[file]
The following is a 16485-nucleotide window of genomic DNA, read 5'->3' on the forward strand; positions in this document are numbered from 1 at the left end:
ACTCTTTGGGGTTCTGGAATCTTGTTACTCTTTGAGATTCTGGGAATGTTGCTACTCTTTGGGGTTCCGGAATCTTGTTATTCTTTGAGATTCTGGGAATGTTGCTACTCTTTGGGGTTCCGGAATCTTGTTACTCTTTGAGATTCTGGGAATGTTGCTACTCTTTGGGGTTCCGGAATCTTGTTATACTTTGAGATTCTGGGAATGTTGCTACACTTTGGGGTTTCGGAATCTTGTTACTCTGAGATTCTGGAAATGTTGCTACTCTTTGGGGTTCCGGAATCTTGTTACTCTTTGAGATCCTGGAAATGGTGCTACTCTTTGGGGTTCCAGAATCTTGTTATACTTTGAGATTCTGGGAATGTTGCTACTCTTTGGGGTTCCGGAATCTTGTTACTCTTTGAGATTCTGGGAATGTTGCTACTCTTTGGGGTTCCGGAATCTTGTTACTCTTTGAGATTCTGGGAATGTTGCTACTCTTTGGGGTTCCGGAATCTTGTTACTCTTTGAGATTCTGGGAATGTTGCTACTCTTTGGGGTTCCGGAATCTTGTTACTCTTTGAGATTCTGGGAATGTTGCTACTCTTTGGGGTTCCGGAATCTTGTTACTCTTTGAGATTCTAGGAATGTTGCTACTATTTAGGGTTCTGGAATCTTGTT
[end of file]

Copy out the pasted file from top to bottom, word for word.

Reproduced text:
The following is a 16485-nucleotide window of genomic DNA, read 5'->3' on the forward strand; positions in this document are numbered from 1 at the left end:
ACTCTTTGGGGTTCTGGAATCTTGTTACTCTTTGAGATTCTGGGAATGTTGCTACTCTTTGGGGTTCCGGAATCTTGTTATTCTTTGAGATTCTGGGAATGTTGCTACTCTTTGGGGTTCCGGAATCTTGTTACTCTTTGAGATTCTGGGAATGTTGCTACTCTTTGGGGTTCCGGAATCTTGTTATACTTTGAGATTCTGGGAATGTTGCTACACTTTGGGGTTTCGGAATCTTGTTACTCTGAGATTCTGGAAATGTTGCTACTCTTTGGGGTTCCGGAATCTTGTTACTCTTTGAGATCCTGGAAATGGTGCTACTCTTTGGGGTTCCAGAATCTTGTTATACTTTGAGATTCTGGGAATGTTGCTACTCTTTGGGGTTCCGGAATCTTGTTACTCTTTGAGATTCTGGGAATGTTGCTACTCTTTGGGGTTCCGGAATCTTGTTACTCTTTGAGATTCTGGGAATGTTGCTACTCTTTGGGGTTCCGGAATCTTGTTACTCTTTGAGATTCTGGGAATGTTGCTACTCTTTGGGGTTCCGGAATCTTGTTACTCTTTGAGATTCTGGGAATGTTGCTACTCTTTGGGGTTCCGGAATCTTGTTACTCTTTGAGATTCTAGGAATGTTGCTACTATTTAGGGTTCTGGAATCTTGTT